Health Insurance Changes

Yesterday, I received a call from my daughter asking for some advice about health insurance. My wife warned me to be patient with her because I have a tendency to get cranky when I’m asked to try and explain or resolve complicated issues at home. I like to think I do better at work.

My daughter referred me to the infamous Cover Oregon website, where we looked at a variety of plans before I advised her to choose a plan with a lower monthly premium, higher deductibles, and a relatively high out-of-pocket maximum. My daughter’s husband makes a good income, and her family has not been prone to illnesses or serious injury. The coverage offered by the high deductible plan will protect the family against a major event while allowing them to set money aside for their share of routine medical costs. In the meantime, they won’t be paying a high monthly premium to the insurance company for coverage they generally don’t need.

The City’s management team is looking at a similar plan for the people that work here. We’ve found that most of us (83 percent) do not exceed $3,500 a year in expenses and 57 percent do not even reach $1,000. We are, therefore, paying an extremely high monthly premium that offers benefits most of us do not use. I believe we can save the City a significant amount of money and increase benefits to most employees by moving to a plan more like the one I suggested to my daughter.

This idea is not some radical new scheme invented in Albany, but rather a fairly common practice among cities of our size. If the City is able to reduce our premium payments, we can establish health reimbursement accounts (HRA) for employees; and most will realize a greater benefit than what they currently receive. Whatever plan the City offers, including our current ones, will provide more benefits to some and less to others. The weakness of our current offerings is that they provide the greatest benefits to a pretty small group.

The new proposal will not leave anyone unprotected against a significant medical expense, and it will allow people to bank their savings for future needs. I have heard many employees tell me over the years that the only reason they continued to work in their later years was the need for affordable health insurance. A plan that includes an HRA could solve that problem for many, if not most workers.

Finally, the City’s plan is likely to come up against the so-called “Cadillac limits” imposed by the Affordable Care Act in the near future which could increase out-of-pocket costs for all of us. Moving to a higher deductible plan with an HRA should address that problem while providing a better benefit to most of the 1,000 people covered by our current plan.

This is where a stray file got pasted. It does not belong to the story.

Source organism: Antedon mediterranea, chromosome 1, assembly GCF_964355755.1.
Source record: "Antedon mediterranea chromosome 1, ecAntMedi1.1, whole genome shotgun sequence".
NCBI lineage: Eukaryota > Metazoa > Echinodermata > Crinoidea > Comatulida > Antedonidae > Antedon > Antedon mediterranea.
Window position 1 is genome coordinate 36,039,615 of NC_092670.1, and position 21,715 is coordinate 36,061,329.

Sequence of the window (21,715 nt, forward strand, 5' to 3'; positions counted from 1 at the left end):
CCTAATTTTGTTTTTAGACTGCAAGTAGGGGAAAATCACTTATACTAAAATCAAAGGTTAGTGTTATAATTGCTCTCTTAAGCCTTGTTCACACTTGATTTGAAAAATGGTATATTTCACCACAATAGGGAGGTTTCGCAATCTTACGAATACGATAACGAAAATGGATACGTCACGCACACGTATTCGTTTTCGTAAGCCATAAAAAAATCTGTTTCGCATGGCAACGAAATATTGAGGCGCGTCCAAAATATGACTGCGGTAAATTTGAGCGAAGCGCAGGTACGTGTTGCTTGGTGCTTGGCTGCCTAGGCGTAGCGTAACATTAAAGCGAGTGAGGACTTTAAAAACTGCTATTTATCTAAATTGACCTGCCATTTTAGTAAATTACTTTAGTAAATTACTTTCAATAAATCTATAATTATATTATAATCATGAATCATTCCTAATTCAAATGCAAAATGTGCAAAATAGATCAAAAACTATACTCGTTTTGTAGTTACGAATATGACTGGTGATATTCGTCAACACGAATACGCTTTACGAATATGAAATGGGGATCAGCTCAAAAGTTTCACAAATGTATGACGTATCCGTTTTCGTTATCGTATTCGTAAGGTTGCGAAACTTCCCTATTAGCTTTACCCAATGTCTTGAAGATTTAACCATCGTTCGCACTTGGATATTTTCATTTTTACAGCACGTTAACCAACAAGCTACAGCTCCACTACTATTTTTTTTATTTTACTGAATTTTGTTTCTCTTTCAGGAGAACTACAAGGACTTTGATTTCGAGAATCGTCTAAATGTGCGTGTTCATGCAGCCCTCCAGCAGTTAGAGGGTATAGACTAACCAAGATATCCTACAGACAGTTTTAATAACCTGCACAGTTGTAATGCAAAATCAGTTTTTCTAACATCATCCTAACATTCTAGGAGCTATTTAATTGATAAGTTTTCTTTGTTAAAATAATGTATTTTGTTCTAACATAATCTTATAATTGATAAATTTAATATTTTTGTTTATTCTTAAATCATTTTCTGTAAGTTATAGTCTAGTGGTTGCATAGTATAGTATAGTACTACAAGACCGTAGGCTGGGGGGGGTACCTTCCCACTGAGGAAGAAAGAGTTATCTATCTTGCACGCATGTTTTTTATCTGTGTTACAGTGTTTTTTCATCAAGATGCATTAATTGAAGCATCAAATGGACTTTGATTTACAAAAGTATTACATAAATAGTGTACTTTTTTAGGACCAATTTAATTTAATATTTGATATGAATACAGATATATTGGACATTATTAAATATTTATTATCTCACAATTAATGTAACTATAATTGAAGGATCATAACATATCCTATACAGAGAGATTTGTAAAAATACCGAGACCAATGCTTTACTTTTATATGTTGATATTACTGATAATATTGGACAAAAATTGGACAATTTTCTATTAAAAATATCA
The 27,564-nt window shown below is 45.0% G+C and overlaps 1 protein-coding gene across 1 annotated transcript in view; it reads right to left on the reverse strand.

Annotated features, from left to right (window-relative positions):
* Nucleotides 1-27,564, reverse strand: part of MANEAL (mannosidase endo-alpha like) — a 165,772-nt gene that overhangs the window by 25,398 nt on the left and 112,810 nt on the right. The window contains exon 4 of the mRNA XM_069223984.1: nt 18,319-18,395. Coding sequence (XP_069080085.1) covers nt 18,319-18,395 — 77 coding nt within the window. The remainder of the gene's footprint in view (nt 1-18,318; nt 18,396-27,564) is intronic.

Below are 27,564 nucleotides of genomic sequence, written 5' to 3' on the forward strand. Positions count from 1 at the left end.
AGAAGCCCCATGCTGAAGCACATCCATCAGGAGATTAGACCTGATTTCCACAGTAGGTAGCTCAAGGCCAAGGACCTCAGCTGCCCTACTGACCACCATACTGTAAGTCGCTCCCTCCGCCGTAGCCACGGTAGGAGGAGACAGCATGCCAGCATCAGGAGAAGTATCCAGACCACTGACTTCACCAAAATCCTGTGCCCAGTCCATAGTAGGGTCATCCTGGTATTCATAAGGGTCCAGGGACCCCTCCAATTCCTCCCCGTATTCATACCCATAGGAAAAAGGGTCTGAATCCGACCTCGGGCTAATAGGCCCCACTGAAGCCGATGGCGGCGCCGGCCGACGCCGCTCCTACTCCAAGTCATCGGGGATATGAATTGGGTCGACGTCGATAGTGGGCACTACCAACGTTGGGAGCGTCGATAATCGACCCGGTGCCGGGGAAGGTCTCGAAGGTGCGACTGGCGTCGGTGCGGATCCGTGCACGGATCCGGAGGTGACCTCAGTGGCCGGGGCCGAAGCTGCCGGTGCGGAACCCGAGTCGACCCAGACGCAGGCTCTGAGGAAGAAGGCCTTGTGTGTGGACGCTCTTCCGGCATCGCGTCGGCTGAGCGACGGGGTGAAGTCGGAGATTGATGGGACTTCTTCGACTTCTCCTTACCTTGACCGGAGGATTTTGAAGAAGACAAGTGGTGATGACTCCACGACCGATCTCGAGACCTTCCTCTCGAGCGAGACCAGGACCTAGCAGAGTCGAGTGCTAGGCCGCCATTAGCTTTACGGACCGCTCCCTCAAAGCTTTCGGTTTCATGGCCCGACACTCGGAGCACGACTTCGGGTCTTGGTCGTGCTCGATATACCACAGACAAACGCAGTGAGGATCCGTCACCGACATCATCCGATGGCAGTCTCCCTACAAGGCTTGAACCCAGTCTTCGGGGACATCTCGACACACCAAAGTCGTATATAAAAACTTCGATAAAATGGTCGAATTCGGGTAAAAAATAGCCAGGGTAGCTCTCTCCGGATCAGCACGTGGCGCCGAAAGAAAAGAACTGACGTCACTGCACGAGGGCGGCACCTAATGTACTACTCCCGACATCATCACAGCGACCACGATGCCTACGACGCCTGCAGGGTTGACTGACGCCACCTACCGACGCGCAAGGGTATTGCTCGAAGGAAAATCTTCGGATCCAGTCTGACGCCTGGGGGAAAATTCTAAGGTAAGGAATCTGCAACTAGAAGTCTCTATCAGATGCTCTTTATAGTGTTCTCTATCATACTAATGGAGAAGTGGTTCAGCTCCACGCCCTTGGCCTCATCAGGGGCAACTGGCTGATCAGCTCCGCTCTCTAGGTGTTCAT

We are currently discussing the new health insurance proposal with one bargaining unit and will be offering more information as we move toward agreement on a specific plan. In the meantime, I would encourage everyone to look into health insurance and make some judgments about what would be best for his/her specific circumstances. I do not believe we will have the option of just continuing our present coverage into the indefinite future.

The Right to Dissent

Disagreeing with the majority is a right we hold dear and one of the many things we will celebrate next week as we observe the Fourth of July. Rights and benefits we take for granted today would not have been possible without strong disagreement in the past. Slavery, women’s suffrage, religious freedom, and the right to unionize are just a few of the ideas that people fought and, in many cases, died to defend or eliminate.

Today, the U.S. Supreme Court established the right of same-sex couples to marry, validating what many states had already decided in recent years. I am sure the debate is not over, but the law is settled. What began as a concern of a minority of citizens a relatively short time ago now appears to be the prevailing national sentiment.

The right to dissent is not confined to issues of national importance. We frequently hear complaints from citizens about a broad range of issues that include everything from high weeds to the neighbors’ barking dog. More importantly, nearly all of our municipal laws are subject to criticism or disagreement over time. Our Council listens to these concerns and routinely makes changes in an effort to better serve the needs of the community and the desires of citizens. Sometimes these disagreements are unpleasant and personal, but they generally serve an important purpose. Our ability to voice our concerns without fear of retribution is important to the health of our city.